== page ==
The Thing from Another World


Action / Horror / Sci-Fi


Uploaded By: LINUS
Downloaded 12,525 times
April 06, 2016 at 05:43 PM



Paul Frees as Dr. Vorhees
Kenneth Tobey as Captain Patrick Hendry
Eduard Franz as Dr. Stern
720p 1080p
567.53 MB
23.976 fps
1hr 27 min
P/S 2 / 10
1.2 GB
23.976 fps
1hr 27 min
P/S 2 / 9

Movie Reviews

Reviewed by ([email protected]) 10 / 10

Awesome movie that holds up today!

While I love the remake very much I was finally able to see the original all the way thru without the colorization on TV. It is a truly awesome movie.

Comparing the two is not really fare or easy as Carpenter's version has the benefits of modern movie magic. But that is in my opinion the only place it excels. It seems in the remake all the characters are derelicts and for the most part not very likeable. In the original you had a sense of these people liking each other and sticking together.

Kenneth Tobey is a very good and believable leader of his men. He also shows a very human side in that he realizes he is not the smartest of men. He is what he is. A captain of a small band of Air Force Soldiiers simply doing their job.

Robert Cornblaithe is excellent as Dr. Carrington. He comes of snootish yet still likeable enough because you can see that deep down he really admires Captain Hendry (Tobey) though he can't see eye to eye with him on their situation or dealing of his "Thing From Another world."

Every character in the movie is well played. They all look like they belong in their roles. Their look and attire fit their characters and when one guy is called Professor so and so or whomever, you believe it unlike many movies in those days where they picked anyone to play the supporting actors. There is one thing though, Margaret Sheridan's pants pulled up almost to her neck line (exaggeration...but close) I could have done without. I realize it was a style of the times but I think they could have given her something a little better to show off her figure when you first meet her. Especially since she was the only female love interest and was tagged as "a pinup girl" in earlier scenes. She looks better when her hair is down and she is in different clothes. I know that is being picky but I just had to say it.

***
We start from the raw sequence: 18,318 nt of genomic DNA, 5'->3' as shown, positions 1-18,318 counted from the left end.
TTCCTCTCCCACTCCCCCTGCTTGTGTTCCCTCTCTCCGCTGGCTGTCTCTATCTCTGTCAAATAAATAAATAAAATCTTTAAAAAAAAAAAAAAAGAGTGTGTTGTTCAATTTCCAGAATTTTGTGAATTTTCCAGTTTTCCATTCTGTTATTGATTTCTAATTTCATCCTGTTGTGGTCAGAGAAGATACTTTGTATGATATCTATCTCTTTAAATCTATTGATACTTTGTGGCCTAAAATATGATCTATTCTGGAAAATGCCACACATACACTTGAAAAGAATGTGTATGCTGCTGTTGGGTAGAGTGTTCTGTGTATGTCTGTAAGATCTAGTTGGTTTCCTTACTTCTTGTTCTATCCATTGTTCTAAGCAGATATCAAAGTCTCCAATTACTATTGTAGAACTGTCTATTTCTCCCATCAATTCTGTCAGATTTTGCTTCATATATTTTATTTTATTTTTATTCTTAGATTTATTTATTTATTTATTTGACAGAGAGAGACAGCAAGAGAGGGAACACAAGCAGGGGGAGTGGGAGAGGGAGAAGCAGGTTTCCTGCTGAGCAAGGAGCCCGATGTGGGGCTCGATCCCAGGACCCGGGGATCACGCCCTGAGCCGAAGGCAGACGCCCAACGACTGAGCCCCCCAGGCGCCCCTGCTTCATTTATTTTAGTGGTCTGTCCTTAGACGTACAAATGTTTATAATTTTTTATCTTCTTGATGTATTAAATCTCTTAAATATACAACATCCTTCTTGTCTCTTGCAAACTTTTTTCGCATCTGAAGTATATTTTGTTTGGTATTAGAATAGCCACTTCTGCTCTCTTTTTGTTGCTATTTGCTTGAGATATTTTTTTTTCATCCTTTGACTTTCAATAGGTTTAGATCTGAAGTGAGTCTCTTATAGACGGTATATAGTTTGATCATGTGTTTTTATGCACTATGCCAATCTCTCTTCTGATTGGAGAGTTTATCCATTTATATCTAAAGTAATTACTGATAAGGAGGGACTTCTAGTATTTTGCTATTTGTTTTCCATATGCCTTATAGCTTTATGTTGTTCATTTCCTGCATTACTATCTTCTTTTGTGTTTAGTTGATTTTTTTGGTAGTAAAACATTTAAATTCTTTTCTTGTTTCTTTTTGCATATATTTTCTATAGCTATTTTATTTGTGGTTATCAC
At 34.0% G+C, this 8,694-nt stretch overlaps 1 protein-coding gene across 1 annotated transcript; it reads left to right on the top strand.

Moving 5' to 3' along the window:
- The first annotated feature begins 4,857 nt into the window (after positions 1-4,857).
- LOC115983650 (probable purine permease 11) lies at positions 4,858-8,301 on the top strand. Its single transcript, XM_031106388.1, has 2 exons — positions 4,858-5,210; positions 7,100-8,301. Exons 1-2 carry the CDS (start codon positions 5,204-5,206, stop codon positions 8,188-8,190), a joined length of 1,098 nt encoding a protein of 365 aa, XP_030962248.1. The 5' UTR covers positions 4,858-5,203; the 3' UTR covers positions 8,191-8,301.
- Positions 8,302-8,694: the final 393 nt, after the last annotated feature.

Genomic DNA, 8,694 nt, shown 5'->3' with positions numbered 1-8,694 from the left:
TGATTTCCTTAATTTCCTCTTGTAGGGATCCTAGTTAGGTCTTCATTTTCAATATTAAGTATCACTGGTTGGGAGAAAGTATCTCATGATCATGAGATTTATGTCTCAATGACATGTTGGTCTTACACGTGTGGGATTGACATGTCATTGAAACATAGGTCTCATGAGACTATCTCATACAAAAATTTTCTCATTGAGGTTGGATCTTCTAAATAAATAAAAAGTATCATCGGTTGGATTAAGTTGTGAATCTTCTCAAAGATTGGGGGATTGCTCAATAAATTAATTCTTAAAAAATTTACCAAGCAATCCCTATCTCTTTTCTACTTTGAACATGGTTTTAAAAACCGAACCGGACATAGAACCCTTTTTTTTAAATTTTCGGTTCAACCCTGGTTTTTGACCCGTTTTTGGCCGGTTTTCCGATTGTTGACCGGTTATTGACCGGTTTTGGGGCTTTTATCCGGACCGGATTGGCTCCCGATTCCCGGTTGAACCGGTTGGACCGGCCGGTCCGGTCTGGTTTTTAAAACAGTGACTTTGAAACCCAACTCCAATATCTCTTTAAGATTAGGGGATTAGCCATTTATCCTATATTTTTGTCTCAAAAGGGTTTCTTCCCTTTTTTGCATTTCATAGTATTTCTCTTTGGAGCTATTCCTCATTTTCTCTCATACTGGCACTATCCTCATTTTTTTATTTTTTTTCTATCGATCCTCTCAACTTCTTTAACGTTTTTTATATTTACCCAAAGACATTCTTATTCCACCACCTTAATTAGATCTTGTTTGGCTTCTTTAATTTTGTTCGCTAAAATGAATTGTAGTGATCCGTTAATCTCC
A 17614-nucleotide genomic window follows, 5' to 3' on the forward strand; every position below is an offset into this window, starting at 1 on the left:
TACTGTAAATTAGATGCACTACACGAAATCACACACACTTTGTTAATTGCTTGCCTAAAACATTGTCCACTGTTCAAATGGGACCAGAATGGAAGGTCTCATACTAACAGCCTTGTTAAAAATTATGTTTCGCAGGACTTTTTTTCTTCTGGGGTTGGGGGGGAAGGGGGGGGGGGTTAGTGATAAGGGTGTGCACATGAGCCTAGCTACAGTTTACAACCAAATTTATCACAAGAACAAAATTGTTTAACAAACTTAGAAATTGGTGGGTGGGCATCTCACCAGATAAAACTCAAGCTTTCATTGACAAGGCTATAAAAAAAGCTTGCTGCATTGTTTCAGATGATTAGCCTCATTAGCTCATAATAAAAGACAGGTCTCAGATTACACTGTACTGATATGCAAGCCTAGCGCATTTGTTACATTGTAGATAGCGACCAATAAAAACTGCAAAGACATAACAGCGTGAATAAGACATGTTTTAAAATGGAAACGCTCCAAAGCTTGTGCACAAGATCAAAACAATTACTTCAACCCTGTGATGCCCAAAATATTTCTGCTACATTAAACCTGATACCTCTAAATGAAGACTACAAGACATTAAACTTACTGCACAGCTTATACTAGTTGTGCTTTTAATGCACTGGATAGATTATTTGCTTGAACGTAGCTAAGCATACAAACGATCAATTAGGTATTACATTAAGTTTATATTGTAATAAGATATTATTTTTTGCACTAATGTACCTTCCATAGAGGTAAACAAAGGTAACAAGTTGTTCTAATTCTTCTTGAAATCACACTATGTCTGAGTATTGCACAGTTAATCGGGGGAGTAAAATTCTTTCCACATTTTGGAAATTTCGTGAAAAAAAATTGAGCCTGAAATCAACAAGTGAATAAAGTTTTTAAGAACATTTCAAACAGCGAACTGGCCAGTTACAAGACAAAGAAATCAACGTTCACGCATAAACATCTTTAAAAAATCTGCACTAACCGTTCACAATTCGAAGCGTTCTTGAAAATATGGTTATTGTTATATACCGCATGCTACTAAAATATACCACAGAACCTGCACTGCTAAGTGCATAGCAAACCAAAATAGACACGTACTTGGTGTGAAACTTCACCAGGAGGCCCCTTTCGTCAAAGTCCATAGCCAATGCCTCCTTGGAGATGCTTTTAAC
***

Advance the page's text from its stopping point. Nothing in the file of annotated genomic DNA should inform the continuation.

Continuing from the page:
The creature is better presented in the original as far as being frightening. You hardly ever see him. When you do it's only for brief periods at a time and usually in the dark. That frightening sound of "The Thing" is very original in that it's not just a growl but sounds like a cat meowing at times. Very eerie!

The story is well known and both are similiar although I must admit the remake is closer to the actual Campbell JR.'s short tale. But the original still gives it a good account and in many ways surpasses the short story because it is easier to identify with the creature since he's humanoid.

It boils down to suspense, drama and mood versus gore, F/X, and fast paced action. Both movies are top notch. I am proud to own both and would not try and say one is overtly better than the other. The remake has the benefits of the then modern movie technology. The original had the benefit of black and white to add to the suspense and utter danger they are in. The choice is yours. I myself enjoy the original a little more as it holds up today probably better than any other Sci-Fi movie from that era.

Reviewed by Rich-99 10 / 10

There is something more chilling than the North Pole here.

"The Thing" without a doubt is one of the finest science fiction films ever made. A group of scientists and air force officers at an Arctic station discover something in the ice and that something sees them as dinner. The battle goes on in the claustrophobic station in a scenario that without a doubt was the model for the original "Aliens". The cast is a very fine ensemble and the direction is crisp and on the edge. Conversations overlap and at times runs simultaneously but the direction is so good that you miss nothing. Best of all is that this is one of those films where what you don't see is what scares you. There is no splatter or graphic detail but tantalizing hints that lets your mind conjure up your worst nightmare. A great one for a dark and stormy night.

Reviewed by telegonus 10 / 10

Rhythmic masterpiece of sci-fi

One of the best science fiction pictures from the fifties, and one that helped define the genre, The Thing holds up remarkably well today. There's still considerable debate over whether producer Howard Hawks actually directed the film or credited director(and former editor) Christian Nyby. It's a Hawks production either way, and one of his best. The story of an alien invasion near the arctic circle, it builds slowly, relying heavily on the excellent, slangy dialogue of Charles Lederer, and the casual, jokey relationships between the various characters. This is lean, solid, old-fashioned moviemaking. There's not a wasted moment in this one. Hollywood in the studio era was especially good with stories of isolation, and this one's about as isolated as it gets. The monster is rarely seen, as we catch him only in horrifying glimpses, as the characters in the movie do. There's a standard brains versus brawn subtext in the film, but it's not emphasized to the movie's detriment. That the cast consists mostly of relative unknowns give the picture an almost documentary feeling at times, as if one were watching an actual event. Dimitri Tiomkin's spooky score helps spur the action on. This is a fine piece of commercial film-making, with everyone doing his job, and no "star turns". Nobody gets the upper hand here, not the actors, director, writer, cinematographer or alien. Everything comes together in the end. This is a perfect movie of its kind.

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